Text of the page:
IDF does damage control after military chief says ties with US ‘not essential’
IDF Chief of Staff Herzi Halevi said on Wednesday that while security cooperation with the US is beneficial, it is not “necessary” and that Israel knows how to act on its own.
“Israel knows how to work alone in the face of any security challenge, but it’s good to see the United States on our side,” Halevi told Army Radio in a relatively rare interview.
“We know how to act alone, we are a sovereign country that retains the right to make our own decisions and act. It is good that the US is on our side, but it is not necessary,” he said.
Halevi also pointed out that security cooperation with the US has increased further in recent years, with the countries taking part in joint planning and exercises.
But the IDF was apparently concerned that the staff commander’s remarks would be seen as petty by the US, prompting IDF Spokesman Daniel Hagari to clarify the comments later on Wednesday.
“The importance of the strategic alliance between the US and Israel is reflected in the close cooperation and coordination between CENTCOM and the IDF,” Hagari tweeted, referring to the US military’s Central Command, of which Israel is a part. “There is no substitute for true friendship and special relationships, especially in our region and at this time. Happy Holidays to our friends at CENTCOM.”
The remarks came a day after Halevi spoke on the phone with the head of CENTCOM, Michael Kurilla, and the two wished each other a happy Easter and expressed their desire to continue bilateral military cooperation for stability and maintain regional security, the IDF said. in a statement.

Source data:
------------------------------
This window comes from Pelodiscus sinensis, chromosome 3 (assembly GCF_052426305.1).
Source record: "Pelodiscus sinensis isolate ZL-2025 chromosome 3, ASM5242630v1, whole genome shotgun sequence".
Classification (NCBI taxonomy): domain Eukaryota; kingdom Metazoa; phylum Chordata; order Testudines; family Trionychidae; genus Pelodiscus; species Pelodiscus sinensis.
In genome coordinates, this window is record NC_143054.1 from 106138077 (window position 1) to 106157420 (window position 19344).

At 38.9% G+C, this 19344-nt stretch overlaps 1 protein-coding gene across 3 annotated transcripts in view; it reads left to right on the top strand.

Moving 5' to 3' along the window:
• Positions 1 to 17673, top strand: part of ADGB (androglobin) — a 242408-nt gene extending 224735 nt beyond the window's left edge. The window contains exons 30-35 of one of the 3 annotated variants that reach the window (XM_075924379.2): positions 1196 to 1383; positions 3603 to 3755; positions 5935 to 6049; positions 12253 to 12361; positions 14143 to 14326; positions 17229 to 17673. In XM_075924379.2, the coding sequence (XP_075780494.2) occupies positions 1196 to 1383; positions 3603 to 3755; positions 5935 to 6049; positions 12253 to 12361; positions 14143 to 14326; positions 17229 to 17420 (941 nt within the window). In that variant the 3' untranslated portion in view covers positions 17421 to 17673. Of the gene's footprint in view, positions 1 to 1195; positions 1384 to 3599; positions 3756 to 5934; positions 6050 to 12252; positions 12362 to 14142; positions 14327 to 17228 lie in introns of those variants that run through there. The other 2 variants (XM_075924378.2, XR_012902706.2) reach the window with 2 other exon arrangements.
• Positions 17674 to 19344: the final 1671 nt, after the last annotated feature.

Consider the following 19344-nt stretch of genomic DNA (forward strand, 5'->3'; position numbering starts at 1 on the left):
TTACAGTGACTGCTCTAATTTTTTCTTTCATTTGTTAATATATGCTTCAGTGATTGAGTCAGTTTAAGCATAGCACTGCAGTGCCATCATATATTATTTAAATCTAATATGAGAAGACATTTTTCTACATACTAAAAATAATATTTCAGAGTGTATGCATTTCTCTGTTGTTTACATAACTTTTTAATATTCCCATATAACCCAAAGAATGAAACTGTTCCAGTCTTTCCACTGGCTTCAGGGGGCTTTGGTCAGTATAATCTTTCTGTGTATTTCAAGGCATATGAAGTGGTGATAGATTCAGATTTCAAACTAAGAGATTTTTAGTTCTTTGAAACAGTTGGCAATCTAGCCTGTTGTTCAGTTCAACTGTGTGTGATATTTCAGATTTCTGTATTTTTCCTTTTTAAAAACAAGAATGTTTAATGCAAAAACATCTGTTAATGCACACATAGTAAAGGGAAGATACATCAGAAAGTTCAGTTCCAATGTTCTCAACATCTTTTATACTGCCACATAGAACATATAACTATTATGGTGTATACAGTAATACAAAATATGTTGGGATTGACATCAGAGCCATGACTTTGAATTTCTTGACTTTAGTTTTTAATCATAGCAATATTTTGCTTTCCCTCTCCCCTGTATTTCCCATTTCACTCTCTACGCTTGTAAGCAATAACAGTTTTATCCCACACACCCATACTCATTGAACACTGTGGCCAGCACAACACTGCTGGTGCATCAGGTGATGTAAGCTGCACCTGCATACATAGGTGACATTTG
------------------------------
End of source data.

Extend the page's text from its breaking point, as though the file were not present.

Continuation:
Also during Halevi’s interview on Wednesday, the IDF chief discussed Iran’s nuclear threat, saying that Israel is “ready for action in Iran today. The IDF knows how to act [in places] far away and we also know how to act [against threats] at home.”
“In the coming years, the IDF will greatly strengthen its capabilities against Iran, despite its distance. Our response will be overwhelming,” he said.
Regarding tensions with the Palestinians, Halevi noted that the first two weeks of Ramadan passed relatively calmly. “That changed last night,” he admitted, referring to clashes between police and Muslim worshipers at the Temple Mount, subsequent rocket fire from Gaza and further clashes in the West Bank.
“The IDF has been beaten back by the terrorist organizations. We make sure we respond with a meaningful, appropriate response,” said Halevi.
However, the IDF chief said that what had bothered him most recently was societal divisions and their penetration into the army, an apparent reference to protests against the government’s judicial reform effort, which included hundreds of reservists threatening to boycott report. for duty if the proposals went through.
As a result of the fear, Defense Minister Yoav Gallant asked the government to stop its reform effort because of the security consequences. Prime Minister Benjamin Netanyahu said he had decided to fire Gallant, then agreed to suspend the legislation amid massive public outcry. Netanyahu later said Gallant’s dismissal was put on hold because of the security situation.
Halevi warned backbenchers not to take such extreme measures that were not shown as a protest against the judicial legislation.
“We would like [reservists] report for duty without reservation and without conditions for any task they are asked to do,” he said. “Most of the soldiers who go into training for war are reservists, and we want them fit and ready.”
“We want the reservists [with us]. They are great and they also come to fulfill a rightful duty,” said Halevi, carefully putting out a more balanced message that avoided criticism from the protesters.
The IDF chief is said to believe that cracking down on anti-reform protesters could further escalate the phenomenon. The vast majority agreed to temporarily withdraw their threats not to serve after Netanyahu announced last week that he was halting the reform effort to allow for negotiations with the opposition aimed at compromise on judicial reform.